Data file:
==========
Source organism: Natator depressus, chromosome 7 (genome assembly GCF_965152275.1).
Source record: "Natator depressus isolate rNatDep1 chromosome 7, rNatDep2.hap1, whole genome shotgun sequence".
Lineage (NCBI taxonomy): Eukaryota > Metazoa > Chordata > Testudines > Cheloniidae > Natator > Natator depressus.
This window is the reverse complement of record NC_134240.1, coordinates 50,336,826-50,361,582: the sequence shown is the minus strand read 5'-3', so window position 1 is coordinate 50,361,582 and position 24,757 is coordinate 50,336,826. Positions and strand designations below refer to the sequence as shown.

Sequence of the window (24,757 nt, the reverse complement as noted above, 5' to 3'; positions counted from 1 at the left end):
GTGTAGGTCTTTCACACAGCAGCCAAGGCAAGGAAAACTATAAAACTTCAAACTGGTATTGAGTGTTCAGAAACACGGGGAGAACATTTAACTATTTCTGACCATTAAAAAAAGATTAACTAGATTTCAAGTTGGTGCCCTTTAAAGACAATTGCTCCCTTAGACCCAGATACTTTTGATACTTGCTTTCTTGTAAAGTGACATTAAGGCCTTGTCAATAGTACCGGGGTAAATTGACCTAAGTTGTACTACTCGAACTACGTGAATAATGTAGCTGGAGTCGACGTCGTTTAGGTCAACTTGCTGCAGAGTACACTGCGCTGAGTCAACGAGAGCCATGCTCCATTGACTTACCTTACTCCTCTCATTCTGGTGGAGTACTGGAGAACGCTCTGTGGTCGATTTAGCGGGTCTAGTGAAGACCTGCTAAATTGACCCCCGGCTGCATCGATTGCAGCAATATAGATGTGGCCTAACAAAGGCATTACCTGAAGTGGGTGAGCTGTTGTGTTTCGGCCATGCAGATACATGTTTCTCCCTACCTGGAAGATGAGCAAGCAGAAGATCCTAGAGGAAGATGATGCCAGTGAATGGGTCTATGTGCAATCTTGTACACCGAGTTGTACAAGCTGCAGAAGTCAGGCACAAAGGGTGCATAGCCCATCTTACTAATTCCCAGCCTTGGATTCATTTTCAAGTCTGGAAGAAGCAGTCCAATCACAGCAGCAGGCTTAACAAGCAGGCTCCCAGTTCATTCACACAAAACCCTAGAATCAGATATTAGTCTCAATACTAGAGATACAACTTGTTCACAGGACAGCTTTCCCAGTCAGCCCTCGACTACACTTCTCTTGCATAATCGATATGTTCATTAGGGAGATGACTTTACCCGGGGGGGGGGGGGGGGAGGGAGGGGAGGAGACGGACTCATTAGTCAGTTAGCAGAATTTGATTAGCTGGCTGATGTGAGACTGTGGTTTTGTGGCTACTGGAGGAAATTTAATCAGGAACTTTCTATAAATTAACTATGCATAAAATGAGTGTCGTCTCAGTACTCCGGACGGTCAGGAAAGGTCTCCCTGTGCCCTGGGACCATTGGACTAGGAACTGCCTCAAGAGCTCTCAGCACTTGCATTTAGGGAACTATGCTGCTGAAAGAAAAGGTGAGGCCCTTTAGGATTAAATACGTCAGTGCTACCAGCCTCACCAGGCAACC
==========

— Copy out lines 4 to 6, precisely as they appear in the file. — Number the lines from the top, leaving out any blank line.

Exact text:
This window is the reverse complement of record NC_134240.1, coordinates 50,336,826-50,361,582: the sequence shown is the minus strand read 5'-3', so window position 1 is coordinate 50,361,582 and position 24,757 is coordinate 50,336,826. Positions and strand designations below refer to the sequence as shown.

Sequence of the window (24,757 nt, the reverse complement as noted above, 5' to 3'; positions counted from 1 at the left end):
GTGTAGGTCTTTCACACAGCAGCCAAGGCAAGGAAAACTATAAAACTTCAAACTGGTATTGAGTGTTCAGAAACACGGGGAGAACATTTAACTATTTCTGACCATTAAAAAAAGATTAACTAGATTTCAAGTTGGTGCCCTTTAAAGACAATTGCTCCCTTAGACCCAGATACTTTTGATACTTGCTTTCTTGTAAAGTGACATTAAGGCCTTGTCAATAGTACCGGGGTAAATTGACCTAAGTTGTACTACTCGAACTACGTGAATAATGTAGCTGGAGTCGACGTCGTTTAGGTCAACTTGCTGCAGAGTACACTGCGCTGAGTCAACGAGAGCCATGCTCCATTGACTTACCTTACTCCTCTCATTCTGGTGGAGTACTGGAGAACGCTCTGTGGTCGATTTAGCGGGTCTAGTGAAGACCTGCTAAATTGACCCCCGGCTGCATCGATTGCAGCAATATAGATGTGGCCTAACAAAGGCATTACCTGAAGTGGGTGAGCTGTTGTGTTTCGGCCATGCAGATACATGTTTCTCCCTACCTGGAAGATGAGCAAGCAGAAGATCCTAGAGGAAGATGATGCCAGTGAATGGGTCTATGTGCAATCTTGTACACCGAGTTGTACAAGCTGCAGAAGTCAGGCACAAAGGGTGCATAGCCCATCTTACTAATTCCCAGCCTTGGATTCATTTTCAAGTCTGGAAGAAGCAGTCCAATCACAGCAGCAGGCTTAACAAGCAGGCTCCCAGTTCATTCACACAAAACCCTAGAATCAGATATTAGTCTCAATACTAGAGATACAACTTGTTCACAGGACAGCTTTCCCAGTCAGCCCTCGACTACACTTCTCTTGCATAATCGATATGTTCATTAGGGAGATGACTTTACCCGGGGGGGGGGGGGGGGAGGGAGGGGAGGAGACGGACTCATTAGTCAGTTAGCAGAATTTGATTAGCTGGCTGATGTGAGACTGTGGTTTTGTGGCTACTGGAGGAAATTTAATCAGGAACTTTCTATAAATTAACTATGCATAAAATGAGTGTCGTCTCAGTACTCCGGACGGTCAGGAAAGGTCTCCCTGTGCCCTGGGACCATTGGACTAGGAACTGCCTCAAGAGCTCTCAGCACTTGCATTTAGGGAACTATGCTGCTGAAAGAAAAGGTGAGGCCCTTTAGGATTAAATACGTCAGTGCTACCAGCCTCACCAGGCAACC